Marquess of Halifax
The title Marquess of Halifax was created in the Peerage of England in 1682 for the 1st Earl of Halifax.The 1st Marquess had previously been created Baron Savile, of Eland in the County of York, and Viscount Halifax in 1668 and Earl of Halifax in 1679, all also in the Peerage of England...

 (this creation of the earldom became extinct in 1700; see Marquess of Halifax
Marquess of Halifax
The title Marquess of Halifax was created in the Peerage of England in 1682 for the 1st Earl of Halifax.The 1st Marquess had previously been created Baron Savile, of Eland in the County of York, and Viscount Halifax in 1668 and Earl of Halifax in 1679, all also in the Peerage of England...

 for more information). George Montagu-Dunk, 2nd Earl of Halifax
George Montagu-Dunk, 2nd Earl of Halifax
George Montagu-Dunk, 2nd Earl of Halifax, KG, PC was a British statesman of the Georgian era.-Early life:...

, (2nd order of the 3rd creation) became the President of the Board of Trade in 1748. In 1749 he helped to found the town (later city) of Halifax
City of Halifax
Halifax is a city in Canada, which was the capital of the province of Nova Scotia and shire town of Halifax County. It was the largest city in Atlantic Canada until it was amalgamated into Halifax Regional Municipality in 1996...

, the capital of Nova Scotia
Nova Scotia
Nova Scotia is one of Canada's three Maritime provinces and is the most populous province in Atlantic Canada. The name of the province is Latin for "New Scotland," but "Nova Scotia" is the recognized, English-language name of the province. The provincial capital is Halifax. Nova Scotia is the...

, Canada
Canada
Canada is a North American country consisting of ten provinces and three territories. Located in the northern part of the continent, it extends from the Atlantic Ocean in the east to the Pacific Ocean in the west, and northward into the Arctic Ocean...

 which was named after him. He helped foster trade, especially with North America. The Halifax River
Halifax River
The Halifax River is part of the Atlantic Intracoastal Waterway, located in northeast Volusia County, Florida. The waterway was originally known as the North Mosquito River, but was renamed after George Montagu-Dunk, 2nd Earl of Halifax, during the British occupation of Florida .-Geography:The...

 in Central Florida
Central Florida
Central Florida is a regional designation for the area surrounding Orlando in east central Florida, United States. The area represents the third largest population concentration in Florida, after the South Florida and Tampa Bay regions, respectively....

, United States, was named after him. Halifax Regional Municipality and Halifax County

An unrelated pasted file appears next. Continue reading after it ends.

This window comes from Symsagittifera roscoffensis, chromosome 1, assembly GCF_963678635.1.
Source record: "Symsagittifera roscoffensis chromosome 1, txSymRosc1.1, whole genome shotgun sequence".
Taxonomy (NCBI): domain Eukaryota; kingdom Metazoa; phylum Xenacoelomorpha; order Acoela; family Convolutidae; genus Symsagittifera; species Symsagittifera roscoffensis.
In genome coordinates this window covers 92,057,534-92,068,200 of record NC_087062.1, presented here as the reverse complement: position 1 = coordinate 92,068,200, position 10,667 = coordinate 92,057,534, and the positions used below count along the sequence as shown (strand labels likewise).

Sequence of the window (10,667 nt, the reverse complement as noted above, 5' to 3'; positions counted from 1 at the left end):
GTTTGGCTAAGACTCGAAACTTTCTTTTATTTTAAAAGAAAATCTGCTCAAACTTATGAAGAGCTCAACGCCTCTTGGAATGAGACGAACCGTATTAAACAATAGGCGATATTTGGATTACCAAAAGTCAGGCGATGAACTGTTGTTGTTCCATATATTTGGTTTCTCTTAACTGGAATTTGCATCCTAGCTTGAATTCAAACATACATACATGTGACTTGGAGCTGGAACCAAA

Halifax County, Nova Scotia
Halifax County is a county in the Canadian province of Nova Scotia.The Municipality of the County of Halifax was the municipal government of Halifax County, apart from the separately incorporated towns and cities therein...

, in Canada, are also named in his honour.

Halifax Minster, parts of which go back to the 12th century, has always been dedicated to St John the Baptist. The Minster's first organist, in 1766, was William Herschel
William Herschel
Sir Frederick William Herschel, KH, FRS, German: Friedrich Wilhelm Herschel was a German-born British astronomer, technical expert, and composer. Born in Hanover, Wilhelm first followed his father into the Military Band of Hanover, but emigrated to Britain at age 19...

, who went on to discover the planet Uranus
Uranus
Uranus is the seventh planet from the Sun. It has the third-largest planetary radius and fourth-largest planetary mass in the Solar System. It is named after the ancient Greek deity of the sky Uranus , the father of Cronus and grandfather of Zeus...

. The coat of arms of Halifax include the chequers from the original coat of arms of the Earls Warenne, who held the town during Norman
Normans
The Normans were the people who gave their name to Normandy, a region in northern France. They were descended from Norse Viking conquerors of the territory and the native population of Frankish and Gallo-Roman stock...

 times.
Halifax was notorious for the Halifax Gibbet
Halifax Gibbet
The Halifax Gibbet was an early guillotine, or decapitating machine, used in the town of Halifax, West Yorkshire, England. It was probably installed some time during the 16th century as an alternative to beheading by axe or sword...

, an early form of guillotine
Guillotine
The guillotine is a device used for carrying out :executions by decapitation. It consists of a tall upright frame from which an angled blade is suspended. This blade is raised with a rope and then allowed to drop, severing the head from the body...

 used to execute
Capital punishment